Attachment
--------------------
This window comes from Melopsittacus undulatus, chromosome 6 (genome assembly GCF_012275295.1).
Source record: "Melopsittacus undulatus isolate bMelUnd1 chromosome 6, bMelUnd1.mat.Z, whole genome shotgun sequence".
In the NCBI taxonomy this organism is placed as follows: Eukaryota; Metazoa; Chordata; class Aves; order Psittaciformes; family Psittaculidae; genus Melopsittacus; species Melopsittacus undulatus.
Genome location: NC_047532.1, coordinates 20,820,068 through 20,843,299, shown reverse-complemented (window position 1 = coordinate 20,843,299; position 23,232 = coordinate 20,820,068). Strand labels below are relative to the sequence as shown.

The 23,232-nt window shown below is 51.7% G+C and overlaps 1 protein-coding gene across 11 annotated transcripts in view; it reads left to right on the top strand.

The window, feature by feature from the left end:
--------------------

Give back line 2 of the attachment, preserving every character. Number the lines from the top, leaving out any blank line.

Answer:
Source record: "Melopsittacus undulatus isolate bMelUnd1 chromosome 6, bMelUnd1.mat.Z, whole genome shotgun sequence".